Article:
But what was really impressive was the behavior of the patrons. I was first struck by the fact that in the middle of a sunny day in an otherwise gray week- it seemed like everyone was at the library. A middle school teacher waltzed her lively charges through the children’s section. Stroller and toddler wielding moms browsed and coached. Scores of students with laptops lined desks. Several city workers with reflective tape on their clothes read as they lunched. Seniors were out in force- leafing through papers and magazines, attending a lecture, hunkering down with a novel. A number of long-haired tattooed gentlemen were scattered throughout the many reading sections. It was impressive that during the last hour of sunlight, all of these people chose to be at the library- a community demonstration that this is a great place to spend time.
Another remarkable thing was how self-regulating the patrons were. There were a lot of people inside- the library seemed almost full. Yet, there was very little noise. There were scattered signs on certain tables designating them as quiet and/or study zones. But there were just a few admonintions- none prominent. While there was some talking, sharing, and even phone conversations- nothing became disruptive. The large “quiet” study section was serious and silent. And while I did not see the warning signs, it seemed that food, drink, and phones were permissable. A few patrons did munch on sandwiches while they worked. Many had bottles of water at hand. I saw no trash anywhere; patrons were evidently good about cleaning up afterward. So without reminders and enforcement, it seemed that everyone respected the space of others.
Probably the most remarkable thing that I saw during my visit was that most library patrons were reading. There was a small section using computers; one man was trying to Skype. But almost everyone else- from the studiers with books and laptops, to the seniors with magazines and papers, to the kids laying on the giant doughnut chairs or hanging plastic pods -were reading. Print. Turning pages. I circled at least twice, checking this phenomenon again in disbelief. I believe that on my typical library visits in the US about half of the patrons are online. At the Turku library, the patrons were drawn to print.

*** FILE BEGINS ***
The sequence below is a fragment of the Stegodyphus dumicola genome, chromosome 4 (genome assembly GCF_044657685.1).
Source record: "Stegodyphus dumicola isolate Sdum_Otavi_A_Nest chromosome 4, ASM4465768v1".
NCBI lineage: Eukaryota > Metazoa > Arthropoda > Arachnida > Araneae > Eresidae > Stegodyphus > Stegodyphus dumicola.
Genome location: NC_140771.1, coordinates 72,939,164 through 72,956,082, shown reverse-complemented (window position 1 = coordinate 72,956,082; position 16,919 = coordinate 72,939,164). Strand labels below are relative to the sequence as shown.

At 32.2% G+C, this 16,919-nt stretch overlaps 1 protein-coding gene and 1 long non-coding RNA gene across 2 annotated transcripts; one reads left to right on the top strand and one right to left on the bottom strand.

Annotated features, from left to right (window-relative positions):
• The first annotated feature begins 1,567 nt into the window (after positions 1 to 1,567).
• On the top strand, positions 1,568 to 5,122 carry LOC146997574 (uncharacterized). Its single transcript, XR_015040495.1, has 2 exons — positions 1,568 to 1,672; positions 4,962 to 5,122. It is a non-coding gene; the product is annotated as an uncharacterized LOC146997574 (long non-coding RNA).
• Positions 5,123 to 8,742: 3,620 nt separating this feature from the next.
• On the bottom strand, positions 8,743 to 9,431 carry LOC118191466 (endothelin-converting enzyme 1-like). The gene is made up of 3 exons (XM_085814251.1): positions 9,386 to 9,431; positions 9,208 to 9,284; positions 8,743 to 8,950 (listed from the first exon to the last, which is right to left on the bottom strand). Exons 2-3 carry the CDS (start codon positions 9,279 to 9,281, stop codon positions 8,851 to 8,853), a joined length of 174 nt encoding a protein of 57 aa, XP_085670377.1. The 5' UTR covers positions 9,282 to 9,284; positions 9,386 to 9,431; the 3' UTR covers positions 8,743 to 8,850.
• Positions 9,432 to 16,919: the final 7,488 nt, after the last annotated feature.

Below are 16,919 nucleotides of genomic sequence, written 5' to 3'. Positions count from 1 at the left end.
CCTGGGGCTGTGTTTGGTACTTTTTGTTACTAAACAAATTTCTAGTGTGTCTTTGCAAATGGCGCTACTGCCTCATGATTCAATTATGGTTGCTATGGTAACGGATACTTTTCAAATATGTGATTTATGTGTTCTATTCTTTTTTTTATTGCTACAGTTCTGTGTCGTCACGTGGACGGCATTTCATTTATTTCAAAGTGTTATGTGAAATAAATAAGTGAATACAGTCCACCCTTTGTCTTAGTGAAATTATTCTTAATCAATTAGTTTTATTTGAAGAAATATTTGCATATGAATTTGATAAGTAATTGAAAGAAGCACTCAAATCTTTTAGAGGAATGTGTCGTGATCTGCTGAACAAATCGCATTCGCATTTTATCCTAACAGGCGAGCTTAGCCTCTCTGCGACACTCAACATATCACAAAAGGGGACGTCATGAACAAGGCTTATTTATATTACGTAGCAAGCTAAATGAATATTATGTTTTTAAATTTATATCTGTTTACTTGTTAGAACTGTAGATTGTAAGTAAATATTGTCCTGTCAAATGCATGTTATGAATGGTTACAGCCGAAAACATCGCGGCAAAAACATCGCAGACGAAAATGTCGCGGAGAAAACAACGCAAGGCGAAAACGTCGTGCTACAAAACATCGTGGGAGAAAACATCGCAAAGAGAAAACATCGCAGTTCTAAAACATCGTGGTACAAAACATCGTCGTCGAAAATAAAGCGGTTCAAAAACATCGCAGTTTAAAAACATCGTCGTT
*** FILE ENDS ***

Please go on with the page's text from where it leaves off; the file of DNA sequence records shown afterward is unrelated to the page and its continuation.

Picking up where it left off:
Again, a lot of people were in the library- it was almost filled to capacity on a weekday afternoon. It seemed that all respected the use of the facility- no serious noise, trash, or mess. And for the most part, patrons were reading. Is this what happens when people come from a true sense of equality? Everyone shares. When people understand- really believe in their bones- that if someone does something to disturb another’s enjoyment of a shared good, the system is at risk? And further is this question of reading for enjoyment. How is it that seniors, students, city workers, children, mothers- all are inclined to read? What has made literacy something so enjoyable? Perhaps part of it is the wonderful experience of the library- a true national treasure.
More trips to the library are needed to explore this. Wonder if I can make it before closing- it will be an exploration I will treasure.